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Snapchat has just rolled out location-based photo filters, which makes it a little easier to create, and share your own geofilters, in a way.
The new ability allows you to take a picture at a specific place, such as a beach, and then swiping to the right reveals the snapshot editing screen, showing the image overlay that reflects where you are at the time. The feature launched with support for locations like NYC and LA, but now Snapchat allows you to edit locations like weddings, street fairs,r and much more.
Mozilla has just updated Firefox for Android, providing a bunch of fixes and new features. The thing that will have Firefox for Android users talking, is that it now supports mirroring to Chromecast. The list of fixes and new features can be found below:
- Mirroring support for Chromecast
- Added support for Prefer:Safe HTTP header
- Wikipedia search now uses HTTPS (en-US only)
- Public key pinning support enabled
- Redesigned first run experience
- Device Storage API enabled
- ECMAScript 6 WeakSet
- CSS3 Font variants and features control
- MP4 video playback on Android L
- Flash does not work on Android L
- MP3 files do not play on Android L
You can grab Firefox for Android from the Google Play store, or here.
Apple saw a drastic increase in iOS App Store downloads in October, increasing from 5.5 million daily downloads up to 7.8 million downloads month-over-month, according to mobile tracking company Fiksu. The iPhone 6, iPhone 6 Plus, iPad Air 2 and iPad Mini 3 were all released in the fall, and as users upgraded to iOS 8, downloads skyrocketed.
The data covered the top 200 free iOS apps available, and a 42 percent jump compared to September - and 39 percent year-over-year - is a major success for Apple.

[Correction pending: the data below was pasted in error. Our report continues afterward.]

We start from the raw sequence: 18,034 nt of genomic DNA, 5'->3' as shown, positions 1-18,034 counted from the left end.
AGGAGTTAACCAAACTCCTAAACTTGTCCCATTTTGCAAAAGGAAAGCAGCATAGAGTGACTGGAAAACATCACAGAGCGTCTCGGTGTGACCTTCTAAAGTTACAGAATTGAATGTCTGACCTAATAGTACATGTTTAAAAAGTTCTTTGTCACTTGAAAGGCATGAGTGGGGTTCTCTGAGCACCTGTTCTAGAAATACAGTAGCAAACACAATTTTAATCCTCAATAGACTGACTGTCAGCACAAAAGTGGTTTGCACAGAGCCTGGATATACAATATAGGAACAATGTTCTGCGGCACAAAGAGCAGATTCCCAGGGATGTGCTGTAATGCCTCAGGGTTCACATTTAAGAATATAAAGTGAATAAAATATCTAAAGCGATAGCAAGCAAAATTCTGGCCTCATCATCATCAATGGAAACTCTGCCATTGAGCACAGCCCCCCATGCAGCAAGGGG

As of September, there are more than 1.3 million apps in the App Store, with more than 300 million visitors every week.
WhatsApp for Android is currently being updated, with the latest version providing end-to-end encryption. Previously, WhatsApp couldn't decrypt user messages, even if they wanted to for legal reasons. Most have said that it is the strongest encryption on any major text service.
The company has teamed up with Open Whisper Systems in order to usher in the secure feature, with Open Whisper responsible for multiple apps, but mostly TextSecure that had WhatsApp noticing them. This forces forward security to keep messages encrypted, even if the key is compromised in the future.
Open Whisper Systems spent around six months preparing TextSecure for WhatsApp, but at the moment it's locked to Android only. There's no word on when the iOS version will be updated, but it should roll out in the future at some point.
After private Snapchat photos were leaked online - caused by the use of third-party apps that the chat service doesn't condone using - users that install these apps could be locked out of their accounts. The service is now contacting users suspected of having third-party apps installed, informing they should change their passwords and stop using the apps.
"This is just another step in our ongoing efforts to improve the security and reliability of our services," a Snapchat representative told The Huffington Post, not confirming if the move is to prevent a potential future security breach.